The pandemic will definitely slow down the negotiation process. However, it would be paused even without the pandemic. Even before the introduction of quarantine, there was a growing tension in the negotiations. The pandemic, to a certain extent, allows each side to find excuses for the lack of progress and the reason why the Normandy summit will not take place in April. How will the pandemic affect Russia’s actions? Even under the pressure of stronger circumstances, Moscow has not deviated from its goals in Ukraine. The essence of Russian approaches was the attrition of Ukraine. In this regard, the pandemic contributes to the Kremlin’s plans, as it has a devastating effect on Ukraine’s vital functions. Russia saw Zelensky’s coming to power as a kind of window of opportunity, a chance to impose its settlement plan on Kyiv. This plan turned out to be erroneous (at least so far). The pandemic is partially forcing Moscow to focus more on domestic policies. However, once the epidemic goes down, more blackmail, more intense provocative actions can be expected from Russia. The EU and the US should prepare for a negative scenario; sanctions against Russia should not just be extended, but also strengthened. Russia must understand that its actions remain in sight. Given the worsening economic and social situation within Russia and in the run-up to the 2021 parliamentary elections, Putin might be tempted to use a once-played card: mobilization of the electorate through a military affair abroad.


Katharine Quinn-Judge and Richard Gowan, International Crisis Group

COVID-19 seems unlikely to have a huge impact on negotiations over Donbas, but it should prompt better cooperation between Kyiv and the de facto authorities in Donetsk and Luhansk to mitigate the impact of the disease. So far, the disease does not seem to have created much positive momentum for the peace process. While both the government and the two “Republics” acknowledged a United Nations call for a global humanitarian ceasefire to address the pandemic, fighting has continued on the line of control and there was a spike in artillery fire on 9 April. Moreover, with COVID-19 occupying domestic and international attention, the Zelenskyy administration may delay the implementation of controversial commitments it made in early March to start a dialogue with representatives of the Russia-backed regions. The disease has also made humanitarian coordination difficult to date.  Not only have the Ukrainian authorities closed crossing points on the line of contact to stop the spread of the disease, but the de facto authorities in the Donetsk and Luhansk “Republics” have also cut off movement between the two of them.  Such decisions could exacerbate the suffering caused by COVID-19 by preventing the transport of much-needed humanitarian assistance. To limit that suffering and help maintain political contacts among the parties during this crisis period, all parties should work towards pragmatic steps to facilitate humanitarian aid, such as opening the Shchastya bridge between Ukrainian-held territory and the Luhansk “Republic’ to shipments of medical supplies and equipment. Such steps will not necessarily bring a political solution in Donbas much closer.  But they could help cushion the population against some of the impact of COVID-19.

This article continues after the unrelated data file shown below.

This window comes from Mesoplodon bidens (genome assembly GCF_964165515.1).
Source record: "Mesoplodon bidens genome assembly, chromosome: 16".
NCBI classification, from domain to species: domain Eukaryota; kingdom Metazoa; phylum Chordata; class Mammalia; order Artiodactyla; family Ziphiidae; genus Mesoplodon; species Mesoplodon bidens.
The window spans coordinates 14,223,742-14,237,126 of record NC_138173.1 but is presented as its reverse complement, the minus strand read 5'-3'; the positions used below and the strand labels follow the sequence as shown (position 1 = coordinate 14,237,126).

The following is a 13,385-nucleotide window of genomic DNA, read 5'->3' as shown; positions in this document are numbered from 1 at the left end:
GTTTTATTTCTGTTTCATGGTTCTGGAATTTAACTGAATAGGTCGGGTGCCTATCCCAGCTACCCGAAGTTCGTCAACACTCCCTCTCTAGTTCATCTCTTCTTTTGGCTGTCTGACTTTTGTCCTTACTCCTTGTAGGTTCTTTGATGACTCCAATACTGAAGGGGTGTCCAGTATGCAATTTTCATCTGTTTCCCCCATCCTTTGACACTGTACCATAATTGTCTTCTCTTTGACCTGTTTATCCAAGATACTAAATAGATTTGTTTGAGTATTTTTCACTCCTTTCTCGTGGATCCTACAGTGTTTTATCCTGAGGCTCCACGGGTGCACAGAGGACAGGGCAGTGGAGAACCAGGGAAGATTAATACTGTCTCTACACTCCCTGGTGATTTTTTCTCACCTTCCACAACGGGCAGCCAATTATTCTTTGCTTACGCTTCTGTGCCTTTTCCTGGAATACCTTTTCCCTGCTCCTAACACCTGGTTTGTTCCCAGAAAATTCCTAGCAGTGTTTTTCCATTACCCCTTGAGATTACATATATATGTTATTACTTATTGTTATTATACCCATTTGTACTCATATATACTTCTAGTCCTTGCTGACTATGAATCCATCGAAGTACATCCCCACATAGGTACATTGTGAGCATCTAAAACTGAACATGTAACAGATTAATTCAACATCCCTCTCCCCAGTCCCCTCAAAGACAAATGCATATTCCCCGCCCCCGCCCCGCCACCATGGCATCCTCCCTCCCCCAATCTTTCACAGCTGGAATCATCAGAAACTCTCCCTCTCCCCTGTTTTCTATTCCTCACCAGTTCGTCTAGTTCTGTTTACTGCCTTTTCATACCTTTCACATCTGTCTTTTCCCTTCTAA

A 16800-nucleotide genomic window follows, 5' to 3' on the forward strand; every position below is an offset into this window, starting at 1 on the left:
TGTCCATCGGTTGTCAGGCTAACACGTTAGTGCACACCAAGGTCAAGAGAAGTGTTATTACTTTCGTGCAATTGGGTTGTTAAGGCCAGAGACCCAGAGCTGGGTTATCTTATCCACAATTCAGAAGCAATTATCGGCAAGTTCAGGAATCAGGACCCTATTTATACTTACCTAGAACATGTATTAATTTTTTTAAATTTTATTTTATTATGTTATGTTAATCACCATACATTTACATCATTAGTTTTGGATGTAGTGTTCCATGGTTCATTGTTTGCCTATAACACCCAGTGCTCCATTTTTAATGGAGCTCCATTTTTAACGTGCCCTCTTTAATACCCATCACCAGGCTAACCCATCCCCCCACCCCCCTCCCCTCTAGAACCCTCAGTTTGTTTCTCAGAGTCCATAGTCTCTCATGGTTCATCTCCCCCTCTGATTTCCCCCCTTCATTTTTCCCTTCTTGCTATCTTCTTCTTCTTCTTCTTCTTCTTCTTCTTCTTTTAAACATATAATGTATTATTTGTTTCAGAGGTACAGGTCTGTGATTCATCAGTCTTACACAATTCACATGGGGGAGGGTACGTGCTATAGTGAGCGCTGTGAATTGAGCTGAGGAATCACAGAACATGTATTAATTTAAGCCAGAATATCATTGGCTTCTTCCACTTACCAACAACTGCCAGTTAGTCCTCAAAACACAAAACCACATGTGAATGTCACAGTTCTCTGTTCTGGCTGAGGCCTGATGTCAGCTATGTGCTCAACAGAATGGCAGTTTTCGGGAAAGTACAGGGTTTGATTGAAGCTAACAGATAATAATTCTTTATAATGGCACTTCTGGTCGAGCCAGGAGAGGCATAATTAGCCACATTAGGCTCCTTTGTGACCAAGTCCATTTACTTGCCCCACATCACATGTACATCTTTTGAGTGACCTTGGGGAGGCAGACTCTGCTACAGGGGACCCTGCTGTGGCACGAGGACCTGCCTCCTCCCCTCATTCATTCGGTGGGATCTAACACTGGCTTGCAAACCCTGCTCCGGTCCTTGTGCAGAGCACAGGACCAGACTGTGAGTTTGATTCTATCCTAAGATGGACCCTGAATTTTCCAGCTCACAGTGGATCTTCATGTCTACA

Valeriy Kravchenko, Director of the Centre for International Security; Senior Researcher at the National Institute for Strategic Studies

The COVID-19 pandemic draws the attention of the global community away from addressing the common problems of the entire mankind, especially war and peace. Moreover, the global nature of the issue creates an illusory smokescreen that individual actors considering themselves more resilient to problems would like to use. Naturally, these are autocracies, regimes with openly expansionist sentiments.

Russia is already trying to use this smokescreen with a humane purpose, to lift sanctions, reduce the suffering of people in Crimea and Donbas, and, of course, to resume trade with the Russian Federation in order to reduce the devastating impact of the economic crisis of 2020 for Europe and the world. To achieve this goal, the Russian Federation will use any negotiation platform, from the UN and the OSCE to the G20 summit and the expert level of the Normandy Format. The pressure of the Russian Federation has a clear purpose: to force weak Ukraine, suffering from the effects of the economic crisis, to make concessions, in particular, to negotiate directly with Donetsk and Luhansk.

Obviously, the political process of Minsk must be suspended, as the negotiations in video format will not produce results (and accordingly, any realistic prospect of holding elections in the occupied territories this year). Ukraine should focus on a viable acceptable humanitarian plan for the salvation of the occupied territories (possibly, based on the FRG’s historical stimulation model for the residents of the GDR), develop a model for the involvement of the displaced persons in the negotiation process, agree on a Ukrainian plan for the deoccupation and peaceful reintegration of Donbas and Crimea. These steps should be discussed in the Ukrainian expert community and explained to the general public right now, as the quarantine provides enough time.